Issue 46

March 2008
Evolution is the main theme of this issue. With Darwin's anniversary year not too far off, we find out how to reconstruct the tree of life and how to spot the fingerprint of natural selection. We report on the rapidly melting Arctic, bound to destroy much of evolution's achievements, and explore the maths used in ice and ocean models. And we have a look at cellular automata, simple mathematical models that can evolve surprisingly complex behaviour. Plus you can learn how to best distribute money amongst your employees without evolving envy.
The Arctic ice cap is melting fast and the consequences are grim. Mathematical modelling is key to predicting how much longer the ice will be around and assessing the impact of an ice free Arctic on the rest of the planet. Plus spoke to Peter Wadhams from the Polar Ocean Physics Group at the University of Cambridge to get a glimpse of the group's work.
Next year is a great one for biology. Not only will we celebrate 150 years since the publication of On the origin of species, but also 200 years since the birth of its author, Charles Darwin. At the heart of Darwin's theory of evolution lies a beautifully simple mathematical object: the evolutionary tree. In this article we look at how maths is used to reconstruct and understand it.
According to Darwin, natural selection is the driving force of evolution. It's a beautifully simple idea, but given the thousands of years that are involved, nobody has ever seen it in action. So how can we tell whether or not natural selection occurs and which of our traits are a result of it? In this article Charlotte Mulcare uses milk to show how maths and stats can provide genetic answers.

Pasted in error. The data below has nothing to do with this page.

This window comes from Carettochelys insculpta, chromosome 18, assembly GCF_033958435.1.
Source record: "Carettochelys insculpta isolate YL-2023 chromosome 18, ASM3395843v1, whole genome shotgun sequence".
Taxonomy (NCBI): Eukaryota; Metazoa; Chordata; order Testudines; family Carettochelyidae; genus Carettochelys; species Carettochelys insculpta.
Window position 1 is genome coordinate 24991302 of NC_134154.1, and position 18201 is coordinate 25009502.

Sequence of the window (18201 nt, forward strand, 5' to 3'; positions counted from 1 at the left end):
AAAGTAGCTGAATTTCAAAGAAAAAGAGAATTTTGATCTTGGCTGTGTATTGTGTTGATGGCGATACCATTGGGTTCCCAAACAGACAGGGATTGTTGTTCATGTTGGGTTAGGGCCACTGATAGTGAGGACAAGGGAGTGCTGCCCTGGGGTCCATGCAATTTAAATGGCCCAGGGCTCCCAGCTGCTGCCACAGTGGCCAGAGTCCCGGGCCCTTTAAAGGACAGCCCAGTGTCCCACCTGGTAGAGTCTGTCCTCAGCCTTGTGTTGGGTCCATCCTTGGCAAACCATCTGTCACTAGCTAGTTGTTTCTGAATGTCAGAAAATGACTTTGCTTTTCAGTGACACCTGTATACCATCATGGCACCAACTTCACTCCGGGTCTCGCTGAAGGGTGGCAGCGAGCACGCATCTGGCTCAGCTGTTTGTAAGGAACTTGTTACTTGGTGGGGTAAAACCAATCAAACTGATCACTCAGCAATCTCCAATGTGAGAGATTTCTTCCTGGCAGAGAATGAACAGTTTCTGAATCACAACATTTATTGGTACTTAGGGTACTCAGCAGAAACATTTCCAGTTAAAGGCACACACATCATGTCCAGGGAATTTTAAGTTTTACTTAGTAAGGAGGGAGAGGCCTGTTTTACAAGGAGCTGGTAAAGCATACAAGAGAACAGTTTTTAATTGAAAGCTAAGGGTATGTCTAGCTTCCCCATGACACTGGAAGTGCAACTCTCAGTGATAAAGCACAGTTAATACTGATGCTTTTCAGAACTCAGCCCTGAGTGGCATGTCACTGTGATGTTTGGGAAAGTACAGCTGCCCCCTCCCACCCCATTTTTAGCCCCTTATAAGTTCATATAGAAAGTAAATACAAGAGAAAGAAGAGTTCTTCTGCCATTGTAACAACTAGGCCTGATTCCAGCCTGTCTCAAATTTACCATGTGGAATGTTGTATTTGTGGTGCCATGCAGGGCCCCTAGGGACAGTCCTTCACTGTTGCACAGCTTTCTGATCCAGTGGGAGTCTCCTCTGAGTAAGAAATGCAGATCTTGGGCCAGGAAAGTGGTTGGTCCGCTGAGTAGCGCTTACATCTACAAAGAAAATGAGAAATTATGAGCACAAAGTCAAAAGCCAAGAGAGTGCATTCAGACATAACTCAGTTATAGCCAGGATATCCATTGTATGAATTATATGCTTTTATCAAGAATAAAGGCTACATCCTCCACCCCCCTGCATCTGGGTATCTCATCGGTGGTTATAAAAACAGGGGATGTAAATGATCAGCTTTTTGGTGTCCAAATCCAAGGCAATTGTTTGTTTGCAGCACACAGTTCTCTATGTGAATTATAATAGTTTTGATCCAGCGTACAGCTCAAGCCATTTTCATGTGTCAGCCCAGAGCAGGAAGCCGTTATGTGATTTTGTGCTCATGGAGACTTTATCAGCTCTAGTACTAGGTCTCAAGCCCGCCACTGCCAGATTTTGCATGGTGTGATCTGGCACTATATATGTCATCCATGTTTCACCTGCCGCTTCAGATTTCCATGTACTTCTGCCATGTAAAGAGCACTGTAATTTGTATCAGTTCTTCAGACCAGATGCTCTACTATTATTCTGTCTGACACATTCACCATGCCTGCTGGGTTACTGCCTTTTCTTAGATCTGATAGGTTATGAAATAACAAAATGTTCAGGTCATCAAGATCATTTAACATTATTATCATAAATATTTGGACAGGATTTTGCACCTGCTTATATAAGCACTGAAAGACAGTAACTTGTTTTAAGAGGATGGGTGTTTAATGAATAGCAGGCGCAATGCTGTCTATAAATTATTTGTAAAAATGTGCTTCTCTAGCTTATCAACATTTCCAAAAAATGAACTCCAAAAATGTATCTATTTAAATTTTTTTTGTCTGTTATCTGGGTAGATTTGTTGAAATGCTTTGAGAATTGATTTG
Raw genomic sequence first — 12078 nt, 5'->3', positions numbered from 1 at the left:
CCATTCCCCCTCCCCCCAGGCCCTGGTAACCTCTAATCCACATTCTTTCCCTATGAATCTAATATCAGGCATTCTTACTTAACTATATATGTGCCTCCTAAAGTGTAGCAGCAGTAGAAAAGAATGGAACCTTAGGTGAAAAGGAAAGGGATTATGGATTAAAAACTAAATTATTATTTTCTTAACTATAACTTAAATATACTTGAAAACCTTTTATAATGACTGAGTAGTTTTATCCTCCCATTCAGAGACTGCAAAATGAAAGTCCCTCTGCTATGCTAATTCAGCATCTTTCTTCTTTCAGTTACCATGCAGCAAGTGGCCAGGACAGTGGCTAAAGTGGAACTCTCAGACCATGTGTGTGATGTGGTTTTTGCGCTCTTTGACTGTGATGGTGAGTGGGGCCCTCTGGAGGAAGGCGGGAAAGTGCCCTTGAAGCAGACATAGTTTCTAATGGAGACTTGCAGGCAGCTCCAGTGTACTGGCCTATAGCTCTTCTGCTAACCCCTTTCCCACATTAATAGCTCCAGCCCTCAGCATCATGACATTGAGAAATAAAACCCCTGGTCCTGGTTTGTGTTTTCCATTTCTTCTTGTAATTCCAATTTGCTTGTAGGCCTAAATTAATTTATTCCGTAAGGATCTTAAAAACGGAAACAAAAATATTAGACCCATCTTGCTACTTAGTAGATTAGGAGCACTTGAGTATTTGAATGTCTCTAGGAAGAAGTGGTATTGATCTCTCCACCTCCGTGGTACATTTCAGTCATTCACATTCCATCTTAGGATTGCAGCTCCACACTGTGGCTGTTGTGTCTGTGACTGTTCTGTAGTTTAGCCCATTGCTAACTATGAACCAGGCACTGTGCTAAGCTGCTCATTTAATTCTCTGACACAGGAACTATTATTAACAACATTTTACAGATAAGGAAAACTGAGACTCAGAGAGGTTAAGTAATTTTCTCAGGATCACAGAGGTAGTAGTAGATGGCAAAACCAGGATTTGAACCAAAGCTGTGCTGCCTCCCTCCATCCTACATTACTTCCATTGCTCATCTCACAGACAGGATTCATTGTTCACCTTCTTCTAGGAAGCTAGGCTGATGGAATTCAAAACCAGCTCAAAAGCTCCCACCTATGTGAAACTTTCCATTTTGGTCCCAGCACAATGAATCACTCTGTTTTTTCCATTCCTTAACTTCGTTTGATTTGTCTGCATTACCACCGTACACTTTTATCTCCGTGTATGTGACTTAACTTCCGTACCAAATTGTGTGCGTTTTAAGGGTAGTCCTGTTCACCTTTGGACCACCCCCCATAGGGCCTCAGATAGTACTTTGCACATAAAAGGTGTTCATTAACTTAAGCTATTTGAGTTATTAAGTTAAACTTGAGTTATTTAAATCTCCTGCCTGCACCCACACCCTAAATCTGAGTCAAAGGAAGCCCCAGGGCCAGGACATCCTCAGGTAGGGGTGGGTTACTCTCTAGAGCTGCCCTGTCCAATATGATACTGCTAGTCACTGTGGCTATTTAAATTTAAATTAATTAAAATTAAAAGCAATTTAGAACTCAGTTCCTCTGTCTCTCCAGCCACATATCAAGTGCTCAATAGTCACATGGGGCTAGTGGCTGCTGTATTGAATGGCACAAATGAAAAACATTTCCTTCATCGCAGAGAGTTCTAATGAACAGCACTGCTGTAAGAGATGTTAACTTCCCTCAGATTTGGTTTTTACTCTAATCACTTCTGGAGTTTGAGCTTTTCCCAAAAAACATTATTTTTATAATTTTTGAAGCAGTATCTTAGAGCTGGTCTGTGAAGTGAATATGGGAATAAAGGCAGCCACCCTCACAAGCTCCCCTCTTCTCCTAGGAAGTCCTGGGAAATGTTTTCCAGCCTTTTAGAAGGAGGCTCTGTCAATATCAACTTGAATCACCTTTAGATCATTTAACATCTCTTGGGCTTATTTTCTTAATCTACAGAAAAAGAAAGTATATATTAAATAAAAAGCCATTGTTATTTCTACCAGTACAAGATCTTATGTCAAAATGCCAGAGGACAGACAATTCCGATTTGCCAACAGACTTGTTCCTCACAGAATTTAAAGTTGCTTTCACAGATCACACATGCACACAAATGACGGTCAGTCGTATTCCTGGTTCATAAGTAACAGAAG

Lewis Dartnell turns the universe into a matrix to model traffic, forest fires and sprawling cities.
Bonuses are a fact of business life. Last year the Guardian newspaper calculated that the cash rewards paid to London's financial chiefs comfortably outstripped the UK's entire transport budget. With such large sums at stake, envy is bound to raise its ugly head, nver a good thing for company morale. So how should you decide who gets how much? Steven J. Brams suggests a method that's not only fair, but also encourages honesty.
It's easier than you think
  • The league table lottery
  • Plus and presidents

This is the second part of our new column on risk and uncertainty. David Spiegelhalter, Winton Professor for the Public Understanding of Risk at the University of Cambridge, continues examining league tables using the Premier League as an example. Find out just how much — or how little — these simple rankings can tell you.

Rupa Patel never wanted to be a financial engineer — she wanted to be a maths teacher. However, her skills in conveying difficult mathematical concepts to others, as well as a love of maths, enticed her into the exciting field of financial mathematics. Now she models risk, travels Europe and occasionally finds time to herself to examine the maths of her job in detail.
This issue's teacher package brings together all Plus articles on probability and statistics, exploring anything from maths in the dock to games of chance. It also has some handy links to related problems on our sister site NRICH.
Crack a code with Enigma
This recently released DVD contains three films on fractal geometry, all directed and produced for a general audience by Nigel Lesmoir-Gordon.
This review looks at two books on one of the most important, and most difficult, open problems in mathematics: the Riemann hypothesis.
The Poincaré conjecture is one of the few mathematical results that has managed to catch the interest of the mainstream media.